Welcome to the web site of The Mashiko Tourist Association!
Mashiko’s main industry, pottery, attracts over two million visitors every year.
There are as many as 350 potteries and about 50 ceramic shops.
We are very pleased to introduce the fantastic works of various potters, who try to exert their individuality and uniqueness through their works, in this site.
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益子焼TOP

Collection Museum

The Mashiko Reference Collection Museum was established by
Mr. Shoji Hamada, wishing to share the crafts he had collected
and referred, with general people so that the collection would be
good ‘reference’ for them.
Founded in 1974
Opened in 1977
Shoji’s World---his eyes and hands

Mashiko Pottery is the origin of folk pottery.
Mashiko has known to the world since Shoji settled in this place.
Using Mashiko’s clay and glaze, he had made lots of pottery to express his ideal,
soul of ‘mingei’or folk crafts.
At the same time, Shoji collected lots of folk crafts from all over the world,
old and new alike and got inspiration from them and made use for his production.
At the museum, the collection is displayed together with the works of himself, and of his close friends, Barnard Leach and Kanjiro Kawai.
The large farmhouse with a thatched roof where he lived, the studio where he worked, the climbing kiln------they are open to the public and you can see and feel the spirit of the Folk Crafts Movement.


A Large Platter by Shoji Hamada (Cultural Asset of Mashiko Town)
■Profile of Mr. Shoji Hamada
1894 He was born in Shiba, Tokyo, as the first son at a stationary shop.
After graduating from Furitu Icchu School, he went on to Tokyo Industrial High School(Tokyo Koto Kogyo Gakko) and learned from Hazan Itaya, made a lifelong friendship with Kanjiro Kawai.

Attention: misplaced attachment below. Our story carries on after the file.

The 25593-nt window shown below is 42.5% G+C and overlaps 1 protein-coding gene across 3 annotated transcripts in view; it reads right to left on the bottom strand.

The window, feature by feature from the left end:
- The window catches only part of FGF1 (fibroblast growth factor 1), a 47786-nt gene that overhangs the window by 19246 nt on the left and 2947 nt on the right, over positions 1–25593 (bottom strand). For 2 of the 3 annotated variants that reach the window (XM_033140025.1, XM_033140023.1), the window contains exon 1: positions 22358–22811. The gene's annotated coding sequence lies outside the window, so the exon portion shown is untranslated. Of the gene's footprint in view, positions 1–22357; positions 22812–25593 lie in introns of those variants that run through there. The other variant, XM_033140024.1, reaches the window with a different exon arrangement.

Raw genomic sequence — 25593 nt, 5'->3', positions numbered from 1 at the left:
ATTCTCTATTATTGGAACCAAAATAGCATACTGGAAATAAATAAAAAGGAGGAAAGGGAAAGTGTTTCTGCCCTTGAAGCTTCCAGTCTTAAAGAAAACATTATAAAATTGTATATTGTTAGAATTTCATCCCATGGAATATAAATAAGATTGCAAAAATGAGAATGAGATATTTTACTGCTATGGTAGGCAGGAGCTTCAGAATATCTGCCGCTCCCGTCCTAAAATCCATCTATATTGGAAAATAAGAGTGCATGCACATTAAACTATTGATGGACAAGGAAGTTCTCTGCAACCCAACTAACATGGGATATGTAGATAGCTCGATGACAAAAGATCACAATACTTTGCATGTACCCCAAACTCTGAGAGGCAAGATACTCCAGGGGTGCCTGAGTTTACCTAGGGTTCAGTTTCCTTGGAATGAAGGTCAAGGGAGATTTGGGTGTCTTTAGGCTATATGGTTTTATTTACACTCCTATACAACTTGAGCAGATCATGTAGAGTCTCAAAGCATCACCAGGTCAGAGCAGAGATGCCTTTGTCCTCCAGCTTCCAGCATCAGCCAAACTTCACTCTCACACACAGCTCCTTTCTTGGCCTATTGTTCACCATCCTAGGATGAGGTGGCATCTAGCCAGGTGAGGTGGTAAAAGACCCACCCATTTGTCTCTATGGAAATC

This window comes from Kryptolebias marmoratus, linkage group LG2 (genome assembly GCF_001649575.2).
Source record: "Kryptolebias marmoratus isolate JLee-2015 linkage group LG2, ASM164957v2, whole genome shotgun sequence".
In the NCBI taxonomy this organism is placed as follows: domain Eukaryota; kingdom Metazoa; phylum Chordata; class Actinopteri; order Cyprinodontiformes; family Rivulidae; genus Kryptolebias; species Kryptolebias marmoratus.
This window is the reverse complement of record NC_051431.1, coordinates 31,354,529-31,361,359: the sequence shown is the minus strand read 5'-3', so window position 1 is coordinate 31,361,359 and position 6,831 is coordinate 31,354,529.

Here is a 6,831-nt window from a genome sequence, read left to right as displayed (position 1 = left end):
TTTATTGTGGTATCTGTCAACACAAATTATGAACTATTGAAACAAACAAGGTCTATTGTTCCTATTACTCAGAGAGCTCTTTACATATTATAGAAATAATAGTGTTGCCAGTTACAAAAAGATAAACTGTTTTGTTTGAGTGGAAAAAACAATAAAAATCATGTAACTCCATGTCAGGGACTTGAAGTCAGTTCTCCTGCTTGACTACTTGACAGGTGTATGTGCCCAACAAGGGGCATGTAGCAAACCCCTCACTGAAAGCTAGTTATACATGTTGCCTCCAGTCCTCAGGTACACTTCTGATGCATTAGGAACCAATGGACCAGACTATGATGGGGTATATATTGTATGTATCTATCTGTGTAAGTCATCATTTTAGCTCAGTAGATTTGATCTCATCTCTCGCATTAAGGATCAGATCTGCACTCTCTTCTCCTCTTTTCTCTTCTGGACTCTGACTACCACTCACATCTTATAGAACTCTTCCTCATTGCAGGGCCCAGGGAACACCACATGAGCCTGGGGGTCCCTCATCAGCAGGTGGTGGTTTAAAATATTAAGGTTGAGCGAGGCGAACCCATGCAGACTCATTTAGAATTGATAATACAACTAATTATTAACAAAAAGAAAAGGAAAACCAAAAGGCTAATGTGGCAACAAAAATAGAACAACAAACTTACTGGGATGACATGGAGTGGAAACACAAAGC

1916 He entered Kyoto Pottery-testing Center and learned about pottery.
1920 Accepting Barnard Leach’s offer, he went to England. He and Leach made a climbing kiln at St. Ives, Cornwall and started making pottery there.
1924 He returned to Japan and settled in Mashiko, adopting a serious stance on making pottery.
He got involved in the Mingei Folk Crafts Movement with Soetsu Yanagi and Kanjiro Kawai.
1930 A large farmhouse was moved to his place, which he used as his main house.
From that time on until 1942, he kept buying old houses and had them moved to his place.
The Hamada residence consisted of those buildings.
1955 He was designated the first Important Intangible Cultural Heritage (Living National Treasure).
1968 The Order of Culture was given to him.
1978 He died at the age of 83 years old.

Information

■Hours Open
9:30 am ~5:00 pm ( entry by 4:30 pm)
■holiday
Monday(except holidays)
28 of December~4 of January
Early February(closed for one to two weeks due to change of exhibition)
Please be aware of temporary closing.

■Admission Fee
Adults(individuals) \800  Adults(group for over 20 people) \700
Junior high school students(individuals) \400 
Junior high school students(group for over 20 people) \300
Children of elementary school and under are FREE.


The Mashiko Reference Collection Museum

3388 Mashiko, Mashiko town,
Haga-gun, Tochigi-ken, 321-3388

TEL0285-72-5300
FAX0285-72-7533